Friday, 27 February 2015

I don't think they can handle this.....

Earworms of the Week

California Girls” / “Surfin’ USA” / “Barbara Ann” / “God Only Knows” – The Beach Boys

I’ve mostly been listening to the mp3 recordings of the bass part for the songs my choir are doing this season. The one that’s been most on my mind is the Beach Boys medley that we’re doing, that pulls all these songs together. The songs themselves are obviously classics, and as they’ve been written specifically for vocal harmony, they sound great sung with a choir. The problem, from my point of view, is that the bass entry for “God Only Knows” is extremely tricky to time, with my “dooty-do” coming at the end of a bar and with no really obvious cues. Well, that’s what the musical director is for, right? Learn the part and then watch for my cue…. Not a bad set of songs to have stuck in your head, incidentally. Perhaps let’s not mention that I’ve also had Gary Barlow’s “Let Me Go” stuck in there too, eh?

I Believe I Can Fly” – R. Kelly
No Diggity” – Blackstreet

I’m not generally a huge consumer of R&B, but sometimes you can’t argue with the sheer majestic brilliance of a song when it pops into your head for no reason at all. Oddly for me, I’m not talking about Mark Morrison here either. Of course, the real joy of having an R Kelly song in your head is that we’re only moments away from a mental segue into “My mind’s telling me no. But my body. MY BODDDAAAAY…..”. Sometimes I do that out loud. In the office. It’s all good.

Overkill” – Motorhead

Yes. Emphatically yes.

PDA” – Interpol

Wait, the guy who sings like an undertaker reading from a legal textbook is going out with Helena Christensen? Good for him. I love Interpol. There’s something endearingly awkward about them that really appeals to me. I’m not sure they’ve done anything better than their debut album, but they have been evolving as a band and their records are always an interesting listen, which is a lot more than you can say for lots of other bands.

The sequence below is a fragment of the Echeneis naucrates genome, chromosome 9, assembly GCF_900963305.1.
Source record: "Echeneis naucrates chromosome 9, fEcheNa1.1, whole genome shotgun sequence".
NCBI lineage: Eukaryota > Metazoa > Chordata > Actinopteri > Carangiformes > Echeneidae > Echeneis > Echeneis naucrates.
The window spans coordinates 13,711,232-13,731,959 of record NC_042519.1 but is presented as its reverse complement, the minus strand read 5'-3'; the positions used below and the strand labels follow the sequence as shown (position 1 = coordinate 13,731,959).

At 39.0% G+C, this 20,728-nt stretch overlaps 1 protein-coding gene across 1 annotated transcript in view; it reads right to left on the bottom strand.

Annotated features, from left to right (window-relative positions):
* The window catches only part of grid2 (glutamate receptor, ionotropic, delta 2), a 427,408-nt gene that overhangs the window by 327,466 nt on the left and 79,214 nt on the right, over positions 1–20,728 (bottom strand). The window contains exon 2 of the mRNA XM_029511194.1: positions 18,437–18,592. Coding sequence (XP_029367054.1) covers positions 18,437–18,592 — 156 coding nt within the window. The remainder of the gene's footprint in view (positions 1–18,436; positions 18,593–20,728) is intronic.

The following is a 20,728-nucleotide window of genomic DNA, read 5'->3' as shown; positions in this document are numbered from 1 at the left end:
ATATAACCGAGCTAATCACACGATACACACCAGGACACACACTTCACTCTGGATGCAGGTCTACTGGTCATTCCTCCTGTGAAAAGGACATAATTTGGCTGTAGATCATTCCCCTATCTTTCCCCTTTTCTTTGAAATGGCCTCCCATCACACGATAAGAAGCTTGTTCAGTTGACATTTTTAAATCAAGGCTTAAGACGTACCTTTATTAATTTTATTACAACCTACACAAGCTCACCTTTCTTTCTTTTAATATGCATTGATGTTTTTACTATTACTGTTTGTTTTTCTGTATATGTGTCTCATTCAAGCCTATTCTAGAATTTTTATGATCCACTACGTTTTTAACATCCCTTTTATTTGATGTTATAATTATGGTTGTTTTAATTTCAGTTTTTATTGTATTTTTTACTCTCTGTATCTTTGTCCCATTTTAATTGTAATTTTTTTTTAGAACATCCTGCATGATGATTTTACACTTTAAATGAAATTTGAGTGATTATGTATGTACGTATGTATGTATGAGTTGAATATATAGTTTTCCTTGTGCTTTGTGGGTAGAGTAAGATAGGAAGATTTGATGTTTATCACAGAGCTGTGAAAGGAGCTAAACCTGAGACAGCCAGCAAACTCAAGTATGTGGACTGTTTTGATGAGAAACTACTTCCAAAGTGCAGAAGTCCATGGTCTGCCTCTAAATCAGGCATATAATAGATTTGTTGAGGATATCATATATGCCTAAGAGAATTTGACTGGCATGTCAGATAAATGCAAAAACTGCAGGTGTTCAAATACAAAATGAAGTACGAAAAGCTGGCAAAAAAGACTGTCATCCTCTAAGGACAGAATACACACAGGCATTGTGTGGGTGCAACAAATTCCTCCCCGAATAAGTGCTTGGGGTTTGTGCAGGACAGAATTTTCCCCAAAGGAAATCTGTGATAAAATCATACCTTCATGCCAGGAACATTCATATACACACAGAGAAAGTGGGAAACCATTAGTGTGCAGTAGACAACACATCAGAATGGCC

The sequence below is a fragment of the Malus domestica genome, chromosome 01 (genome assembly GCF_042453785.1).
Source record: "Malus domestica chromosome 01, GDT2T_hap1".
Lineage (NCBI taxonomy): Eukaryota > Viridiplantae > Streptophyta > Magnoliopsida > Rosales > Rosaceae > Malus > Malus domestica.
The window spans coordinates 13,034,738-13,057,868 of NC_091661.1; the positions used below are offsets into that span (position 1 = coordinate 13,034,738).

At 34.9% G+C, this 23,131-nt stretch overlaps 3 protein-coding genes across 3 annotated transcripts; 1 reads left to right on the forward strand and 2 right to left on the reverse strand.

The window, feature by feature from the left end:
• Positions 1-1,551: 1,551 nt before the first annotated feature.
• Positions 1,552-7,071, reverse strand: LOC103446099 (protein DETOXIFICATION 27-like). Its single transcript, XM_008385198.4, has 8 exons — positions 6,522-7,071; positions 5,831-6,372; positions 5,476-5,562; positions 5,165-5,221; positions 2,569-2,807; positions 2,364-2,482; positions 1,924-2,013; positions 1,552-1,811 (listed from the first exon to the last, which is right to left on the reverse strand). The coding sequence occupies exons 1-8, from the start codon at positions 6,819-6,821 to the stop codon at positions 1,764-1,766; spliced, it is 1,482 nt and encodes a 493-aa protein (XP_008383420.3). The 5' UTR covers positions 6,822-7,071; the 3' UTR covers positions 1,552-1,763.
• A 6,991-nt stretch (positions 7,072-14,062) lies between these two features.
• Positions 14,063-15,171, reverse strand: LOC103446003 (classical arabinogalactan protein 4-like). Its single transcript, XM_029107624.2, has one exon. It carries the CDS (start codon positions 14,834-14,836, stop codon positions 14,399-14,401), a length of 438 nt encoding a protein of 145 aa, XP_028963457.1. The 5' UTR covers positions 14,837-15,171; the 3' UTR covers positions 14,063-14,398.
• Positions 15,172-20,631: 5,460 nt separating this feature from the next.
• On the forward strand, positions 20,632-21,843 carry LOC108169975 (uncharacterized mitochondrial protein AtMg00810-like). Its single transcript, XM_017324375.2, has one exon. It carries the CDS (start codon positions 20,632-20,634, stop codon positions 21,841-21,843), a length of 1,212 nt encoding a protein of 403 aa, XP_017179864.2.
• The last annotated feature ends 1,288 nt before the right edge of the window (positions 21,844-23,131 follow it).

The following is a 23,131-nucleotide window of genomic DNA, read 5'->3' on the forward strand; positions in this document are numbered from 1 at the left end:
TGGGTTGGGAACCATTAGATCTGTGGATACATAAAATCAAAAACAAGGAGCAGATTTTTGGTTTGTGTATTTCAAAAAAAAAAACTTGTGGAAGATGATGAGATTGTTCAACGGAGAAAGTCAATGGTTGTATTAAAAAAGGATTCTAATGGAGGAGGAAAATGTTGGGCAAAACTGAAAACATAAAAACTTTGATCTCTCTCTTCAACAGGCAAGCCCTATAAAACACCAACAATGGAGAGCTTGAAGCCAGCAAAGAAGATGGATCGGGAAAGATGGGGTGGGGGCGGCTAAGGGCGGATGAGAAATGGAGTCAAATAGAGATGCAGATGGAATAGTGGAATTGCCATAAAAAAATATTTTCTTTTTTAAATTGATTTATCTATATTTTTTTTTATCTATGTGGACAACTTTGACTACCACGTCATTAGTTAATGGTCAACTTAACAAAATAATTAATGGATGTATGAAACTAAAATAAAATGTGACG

Creep” - Radiohead

Apparently it’s twenty years since the release of “The Bends”, which remains my favourite Radiohead album. I remember buying it from a record shop in Coventry when I was an undergraduate just starting to revise for my Finals. If memory serves me correctly, I bought it at the same time as I bought “I Should Coco” by Supergrass, and I can remember distinctly sitting at my desk in my room one night listening to them both as Belinda Carlisle played a gig at the student union. Ah, those were the days. It was a good gig, I’m told.  And yes, I know this song isn't on that album.  You just try telling my brain which Radiohead song to earworm.  Try it.

Men in Black” – Will Smith

Difficult to hear this and not think of that scene in an Asda at the beginning of the second series of “Phoenix Nights”: come and get your black bin bags, on offer till December….”

Jesus Hates Faggots” – John Grant

I knew that “Pale Green Ghosts” was a good album, but then you hear “Queen of Denmark” and my goodness me. I’ve introduced the graduate who sits next to me at work to two new artists this week. I think it’s fair to say that she was rather more taken with John Grant than she was when I played her Frank Zappa’s “Bobby Brown”…..

Let It Grow” – Eric Clapton

I’m so old and out of touch that I haven’t seen “Frozen” and I basically don’t know any of the songs. You might say “Let It Go” to me, and rather than the song that everyone else seems to be singing, I tend to get either the Gary Barlow song “Let Me Go” that is part of the repertoire for choir this season or “Let It Grow” which is from the Eric Clapton classic “461 Ocean Boulevard”, which I loved when I was about 15 years old. The kids probably don’t know who Eric Clapton is, right? Hmm. Maybe that’s for the best, on balance. You’d lose “Sunshine of Your Love” and “White Room”, but on the other hand you would never have to hear atrocities like “Wonderful Tonight”.